Saturday, April 7, 2018

LAT 6:55 (Derek) 


Newsday 18:50 (Derek) 


NYT untimed (Amy) 


WSJ untimed (Jim P) 


Mark Diehl’s New York Times crossword—Amy’s write-up

NY Times crossword solution, 4 7 18, no 0407

I solved this one while watching an episode of Silicon Valley and still finished in under 11 minutes, so probably it’s not too hard as Saturday puzzles go. There were two things unknown to me, though:

  • 17a. [Corona with tequila and fruit juice, e.g.], BEERGARITA. Why the hell would you wreck a perfectly serviceable margarita by putting lager in it? I resent this puzzle for bringing this abomination to my attention.
  • 43a. [Spin like a gyroscope], PRECESS. Straightforward physics sort of word that I don’t think I’ve seen before.

On the zippy side in the fill, we’ve got COFFEEMATE, an ONION BAGEL, TANZANIA, a LOST DOG, RUB RAW, NBA DRAFT, “I’M NO EXPERT,” ZENO’S PARADOX, and MENU PAGES, which is also a website indexing restaurants in eight U.S. cities so it feels more like a “thing” to me and less like a bogus entry.

Five more things:

  • 23a. [Big rigs], TANDEMS. No idea if this is about bikes or trucks or something else.

  • 37a. [Article of apparel not originating where its name would suggest], PANAMA. As in a Panama hat, which is from Ecuador.
  • 39a. [“The Ship” composer, 2016], ENO. As Brian Eno himself says, who cares?
  • 46d. [“Hundo”], C-NOTE. Not sure I’ve seen the slang “hundo” make it into a crossword before.
  • Lowlights: Crosswordese NEWEL and ONE-A, roll-your-own word HEWER, making me ponder TUNA MELTs.

Four stars from me, over and out.

Claire Muscat’s LA Times crossword – Derek’s write-up

I didn’t get to meet this budding constructor at the ACPT a couple of weeks ago. I believe her NYT debut was just on 3/29 according to That puzzle was pretty clever, if you haven’t seen it. I won’t spoil it for you here! This is a challenging 72-worder, but only because there are a couple of rare terms in here. I didn’t plow through this ridiculously fast, but tackled it in under 7 minutes. After only solving a couple of her puzzles, I like her style! Keep ’em coming! 4.3 stars for this one today.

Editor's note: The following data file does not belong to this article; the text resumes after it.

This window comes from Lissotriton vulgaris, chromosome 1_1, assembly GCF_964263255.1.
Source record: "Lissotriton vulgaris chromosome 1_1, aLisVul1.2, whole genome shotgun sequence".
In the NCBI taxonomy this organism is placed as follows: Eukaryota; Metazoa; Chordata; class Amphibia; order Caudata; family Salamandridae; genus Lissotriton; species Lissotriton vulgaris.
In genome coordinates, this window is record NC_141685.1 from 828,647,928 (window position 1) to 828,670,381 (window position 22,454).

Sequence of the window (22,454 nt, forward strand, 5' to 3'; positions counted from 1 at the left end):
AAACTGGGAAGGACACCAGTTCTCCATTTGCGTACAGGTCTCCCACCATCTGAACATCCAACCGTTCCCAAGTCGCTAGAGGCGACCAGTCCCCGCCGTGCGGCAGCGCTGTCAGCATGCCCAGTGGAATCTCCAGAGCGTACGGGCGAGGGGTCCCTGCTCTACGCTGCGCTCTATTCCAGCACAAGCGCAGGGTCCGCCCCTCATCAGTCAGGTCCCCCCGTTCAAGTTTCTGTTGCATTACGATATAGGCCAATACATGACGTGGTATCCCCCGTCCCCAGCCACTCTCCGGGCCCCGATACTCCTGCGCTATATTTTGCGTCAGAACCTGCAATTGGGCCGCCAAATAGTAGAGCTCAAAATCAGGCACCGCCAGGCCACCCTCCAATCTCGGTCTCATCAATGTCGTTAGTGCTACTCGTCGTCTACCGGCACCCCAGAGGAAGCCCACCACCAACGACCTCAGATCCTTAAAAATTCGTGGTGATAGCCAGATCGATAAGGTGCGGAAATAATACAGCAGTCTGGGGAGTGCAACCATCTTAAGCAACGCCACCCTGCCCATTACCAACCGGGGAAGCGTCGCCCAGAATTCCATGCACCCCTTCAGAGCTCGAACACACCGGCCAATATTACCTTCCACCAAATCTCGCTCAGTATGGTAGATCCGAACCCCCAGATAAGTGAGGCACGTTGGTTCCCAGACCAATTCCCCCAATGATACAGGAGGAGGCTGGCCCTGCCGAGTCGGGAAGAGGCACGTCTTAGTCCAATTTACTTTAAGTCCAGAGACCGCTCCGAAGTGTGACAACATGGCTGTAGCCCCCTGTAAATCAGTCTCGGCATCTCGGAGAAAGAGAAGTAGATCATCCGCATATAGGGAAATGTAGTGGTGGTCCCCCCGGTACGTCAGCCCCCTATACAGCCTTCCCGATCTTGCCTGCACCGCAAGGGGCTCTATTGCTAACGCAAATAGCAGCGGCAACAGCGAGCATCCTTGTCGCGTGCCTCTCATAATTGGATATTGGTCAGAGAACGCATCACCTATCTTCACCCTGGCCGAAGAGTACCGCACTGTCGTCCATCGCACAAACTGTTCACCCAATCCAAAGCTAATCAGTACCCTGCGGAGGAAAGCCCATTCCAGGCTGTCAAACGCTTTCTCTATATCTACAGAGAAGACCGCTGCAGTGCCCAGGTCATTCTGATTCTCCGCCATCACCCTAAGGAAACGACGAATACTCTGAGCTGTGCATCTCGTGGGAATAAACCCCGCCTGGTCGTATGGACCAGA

Some points to mention:

    • 16A [They’re hidden annually] EASTER EGGS – Timely!
    • 19A [Xi preceders] NUS – Only question here was whether it was MU or NU. I don’t know the Greek alphabet in order. Primarily because I am not Greek.
    • 26A [Ruled by thieves] KLEPTOCRATIC – I had the KLEPTO- part early, and this word makes sense, but still a new one on me. Well done.
    • 37A [“It’s Raining __”: The Weather Girls hit] MEN – You know I have to get this tune in your head!

  • 48A [“Camptown Races” refrain syllables] DOO DAH – The way this clue is worded, you would think it would be a plural. Tricky!
  • 57A [Best Actress between Jennifer and Julianne] CATE – As in Cate Blanchett. Tough clue if you haven’t memorized all of the Oscar winners in order; slightly easier if you at least know WHO has won!
  • 12D [Laker great, familiarly] KOBE – You mean it isn’t SHAQ?
  • 28D [__ jure: by the law itself] IPSO – This one is also really hard, and harder still if you aren’t a lawyer. IPSO facto is more commonly seen/used.
  • 50D [Arab Spring city] TUNIS – After getting a letter or two this one was easy, but I am not familiar with what all this was. I should read this.
  • 60D [Han and Leia’s son Kylo __] REN – This was too easy, because who doesn’t know Star Wars? I still have not seen the newest one, though!

See you on Tuesday for another LAT writeup!

Frank Longo’s Newsday crossword, “Saturday Stumper” – Derek’s write-up

Not as much angst anymore when I see Frank’s byline! OK, maybe a little. His are still some of the toughest of these Stumpers. Depending on the week, though, I suppose they are ALL thorny to some degree. A couple of errors in this one, but all in all I was happy with my effort on this one, and it is one of my better times for a Longo Special. My job is killing me recently with hours, but I find that the puzzles are a major part of what keeps me sane. Maybe it is the quiet needed to concentrate, but I don’t know what I would do if I didn’t do puzzles. Probably chain smoke or binge drink! I will happily call solving my drug. Thanks for the fix, Frank! 4.4 stars today.

Some favorites:

    • 15A [“Bonnie” one of a Scottish song] ANNIE LAURIE – Never heard of this. Almost timely for St. Patty’s day a couple of weeks ago.

  • 18A [Where Grisham got his BS degree] MSU – This is Mississippi State, not Michigan State. Times are tough now for Sparty; MSU and Penn State from the Big Ten both now have heavily soiled reputations. I think Michigan State’s is now much worse.
  • 31A [Manatee habitat] EVERGLADE – I don’t think I have ever encountered this word in the singular form. It IS an actual environment type!
  • 42A [Nancy Reagan in “The Butler” (2013)] JANE FONDA – This is a movie I ACTUALLY SAW! Still don’t remember Hanoi Jane in this. I wonder how long her screen time was? The main character was a butler for several presidents, including Reagan.
  • 59A [Much-visited place] TOURIST AREA – I put TOURIST TRAP, because that is where I usually end up!
  • 9D [#2 Mideast nation in area] IRAN – Second to Saudi Arabia, no doubt. With a little thought, this actually isn’t that hard, I and I put in IRA? immediately.